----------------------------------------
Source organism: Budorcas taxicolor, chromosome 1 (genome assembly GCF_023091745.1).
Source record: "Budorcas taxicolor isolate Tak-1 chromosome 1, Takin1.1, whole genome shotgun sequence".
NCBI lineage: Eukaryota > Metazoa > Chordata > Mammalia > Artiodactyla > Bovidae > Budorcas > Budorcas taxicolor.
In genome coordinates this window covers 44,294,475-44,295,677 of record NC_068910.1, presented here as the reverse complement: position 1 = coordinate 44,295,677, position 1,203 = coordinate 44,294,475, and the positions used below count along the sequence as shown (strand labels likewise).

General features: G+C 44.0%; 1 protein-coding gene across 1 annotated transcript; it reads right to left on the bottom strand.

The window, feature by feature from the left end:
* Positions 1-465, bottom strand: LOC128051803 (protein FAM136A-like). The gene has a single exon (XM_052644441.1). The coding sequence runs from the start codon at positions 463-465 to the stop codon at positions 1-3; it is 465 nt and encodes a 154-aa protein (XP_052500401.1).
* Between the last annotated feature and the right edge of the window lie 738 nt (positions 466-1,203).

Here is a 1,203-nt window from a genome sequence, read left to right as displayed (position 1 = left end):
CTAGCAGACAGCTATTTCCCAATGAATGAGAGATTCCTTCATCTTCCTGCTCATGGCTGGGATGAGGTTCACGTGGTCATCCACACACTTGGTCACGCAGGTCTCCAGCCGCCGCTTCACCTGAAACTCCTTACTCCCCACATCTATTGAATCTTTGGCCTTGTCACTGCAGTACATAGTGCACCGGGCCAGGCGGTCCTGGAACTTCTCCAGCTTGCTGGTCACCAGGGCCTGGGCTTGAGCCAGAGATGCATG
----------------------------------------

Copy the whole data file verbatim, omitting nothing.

Source organism: Budorcas taxicolor, chromosome 1 (genome assembly GCF_023091745.1).
Source record: "Budorcas taxicolor isolate Tak-1 chromosome 1, Takin1.1, whole genome shotgun sequence".
NCBI lineage: Eukaryota > Metazoa > Chordata > Mammalia > Artiodactyla > Bovidae > Budorcas > Budorcas taxicolor.
In genome coordinates this window covers 44,294,475-44,295,677 of record NC_068910.1, presented here as the reverse complement: position 1 = coordinate 44,295,677, position 1,203 = coordinate 44,294,475, and the positions used below count along the sequence as shown (strand labels likewise).

General features: G+C 44.0%; 1 protein-coding gene across 1 annotated transcript; it reads right to left on the bottom strand.

The window, feature by feature from the left end:
* Positions 1-465, bottom strand: LOC128051803 (protein FAM136A-like). The gene has a single exon (XM_052644441.1). The coding sequence runs from the start codon at positions 463-465 to the stop codon at positions 1-3; it is 465 nt and encodes a 154-aa protein (XP_052500401.1).
* Between the last annotated feature and the right edge of the window lie 738 nt (positions 466-1,203).

Here is a 1,203-nt window from a genome sequence, read left to right as displayed (position 1 = left end):
CTAGCAGACAGCTATTTCCCAATGAATGAGAGATTCCTTCATCTTCCTGCTCATGGCTGGGATGAGGTTCACGTGGTCATCCACACACTTGGTCACGCAGGTCTCCAGCCGCCGCTTCACCTGAAACTCCTTACTCCCCACATCTATTGAATCTTTGGCCTTGTCACTGCAGTACATAGTGCACCGGGCCAGGCGGTCCTGGAACTTCTCCAGCTTGCTGGTCACCAGGGCCTGGGCTTGAGCCAGAGATGCATG